Many of the clients that I help are not sure how to go about getting the most bang for their buck, marketing-wise. It’s the struggle that every cleaning business owner faces—how do you find more customers for your service without breaking the bank? Here are a few obvious and not-so-obvious ideas about where you can look for more business.
Word of mouth
This is normally a huge untapped market for new customers for you. Do you already have a few happy clients? Ask them to tell their friends about you. Give them business cards with your information that they can pass along. And be sure to thank them for helping you.
People think that print is dead, but we know it is not so. Door hangers, postcards in the mail, mass mailer coupons still work. The key to success is repetition. Don’t stop and start, but keep your brand in front of your target audience and they will call you when they need your service.
Book recurring clients
When you get a new client, be sure your staff provides its usual amazing, high-quality cleaning service, and then follow up with the customer after the cleaning and ask how your team did. If they liked your service, offer to confirm their next cleaning and suggest a date. This is called “the assumptive close” in the world of professional selling, and it works like a charm. When your customer agrees, confirm that they will be on the schedule every two weeks and in many cases, their answer will be yes! One issue I see over and over with cleaning companies is that they neglect to ask for the sale. You have not because you ask not! Once you start asking for business, you’ll start closing more recurring bookings.
Bartering is where you exchange your services for those of another professional without any money changing hands. Need a new paint job for your home office? Why not ask a local painter if they’ll accept a trade in cleaning services for payment. To learn more about using bartering to market your business, be sure to check out my Barternomics book.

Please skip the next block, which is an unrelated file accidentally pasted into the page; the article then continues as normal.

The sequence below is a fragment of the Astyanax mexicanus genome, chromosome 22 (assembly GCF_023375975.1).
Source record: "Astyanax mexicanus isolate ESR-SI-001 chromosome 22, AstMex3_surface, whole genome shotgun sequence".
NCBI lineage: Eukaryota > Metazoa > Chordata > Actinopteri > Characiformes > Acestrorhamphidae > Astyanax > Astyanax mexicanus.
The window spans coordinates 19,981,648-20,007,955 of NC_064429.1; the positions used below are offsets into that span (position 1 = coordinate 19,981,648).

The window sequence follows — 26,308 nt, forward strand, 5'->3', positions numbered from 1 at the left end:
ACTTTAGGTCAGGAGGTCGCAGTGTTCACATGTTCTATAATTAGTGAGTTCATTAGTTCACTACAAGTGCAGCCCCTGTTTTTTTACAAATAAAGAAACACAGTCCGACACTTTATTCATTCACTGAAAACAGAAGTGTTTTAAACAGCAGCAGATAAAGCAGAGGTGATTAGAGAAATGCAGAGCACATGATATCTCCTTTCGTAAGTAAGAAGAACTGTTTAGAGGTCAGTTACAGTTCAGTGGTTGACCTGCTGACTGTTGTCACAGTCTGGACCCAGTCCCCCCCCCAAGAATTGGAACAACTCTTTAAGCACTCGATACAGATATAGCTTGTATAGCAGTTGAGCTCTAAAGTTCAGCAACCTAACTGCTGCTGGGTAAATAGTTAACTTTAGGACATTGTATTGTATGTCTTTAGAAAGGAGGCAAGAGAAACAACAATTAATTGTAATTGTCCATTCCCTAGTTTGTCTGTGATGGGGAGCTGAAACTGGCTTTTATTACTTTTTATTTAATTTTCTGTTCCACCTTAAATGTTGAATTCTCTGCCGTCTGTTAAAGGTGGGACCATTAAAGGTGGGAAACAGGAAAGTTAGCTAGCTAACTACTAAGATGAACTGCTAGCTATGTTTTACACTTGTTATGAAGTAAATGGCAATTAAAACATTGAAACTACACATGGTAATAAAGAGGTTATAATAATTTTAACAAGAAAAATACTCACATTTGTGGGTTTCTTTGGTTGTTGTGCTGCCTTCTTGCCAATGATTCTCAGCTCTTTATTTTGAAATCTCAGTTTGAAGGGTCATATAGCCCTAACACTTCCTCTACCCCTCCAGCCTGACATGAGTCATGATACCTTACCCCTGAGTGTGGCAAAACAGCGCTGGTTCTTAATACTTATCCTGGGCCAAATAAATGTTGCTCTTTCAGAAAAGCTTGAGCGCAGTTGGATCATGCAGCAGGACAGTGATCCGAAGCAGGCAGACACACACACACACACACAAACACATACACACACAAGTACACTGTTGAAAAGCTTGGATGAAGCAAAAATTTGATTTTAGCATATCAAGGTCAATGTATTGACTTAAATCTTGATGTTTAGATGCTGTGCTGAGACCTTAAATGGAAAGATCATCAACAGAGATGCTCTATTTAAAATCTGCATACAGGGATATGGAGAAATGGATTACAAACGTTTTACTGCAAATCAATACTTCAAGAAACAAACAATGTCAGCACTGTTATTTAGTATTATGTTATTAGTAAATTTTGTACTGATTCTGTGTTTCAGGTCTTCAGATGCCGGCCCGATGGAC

Have your staff start flyering the neighborhoods they visit. As a cleaning business, you’re inherently local. You can also pick a few neighborhoods you’d like to have coverage in, and print up some snazzy flyers that you can leave on door steps or in mailboxes. Hand out flyers in person at a spot where you know busy commuters are flooding past, like a local coffee shop or gas station or bus stop—tell them you can help.
Find a business that you can try a partnership with— for example, a local nail salon. In exchange for cleaning their building, the nail salon could incorporate your marketing into theirs and offer a discount on your services when the customer purchases a service from the nail salon.
Get a website if you don’t already have one. If you do, make sure it’s up to current design standards that put your company in the right light. It’s worth the investment and acts as the “face” of your business online. If you have not invested in making your website mobile-friendly, spend the money to make it look good on mobile devices, since the majority of traffic these days is on phones and tablets.
Promote yourself on NextDoor or in Facebook groups by frequently posting unique content. One of the cleaning business owners that I coach has had tremendous success with getting clients from posting in various Facebook groups of the community or in her NextDoor group. She found that success is in the repetition. She posts every day to her Facebook community groups and to NextDoor. By posting different pictures of houses that she cleans, she keeps the content unique and fresh to each post. The last thing you want to do is post the same thing, over and over, making other people in the group angry. So make your posts personal, tell them something about yourself and your business, share a story with each post. Get out there and join some local community groups online, introduce yourself, start to provide helpful information not just about your business, and let people get to know you. Then ease into talking about your business, and keep it up day after day.
This is a tried and true method for attracting new customers. Offer a very rich discount on your services (30-40% off) and consider that the cost of acquiring a new client.
This is just a sample of the kind of help I can offer in my Cleaning Business Fundamentals course.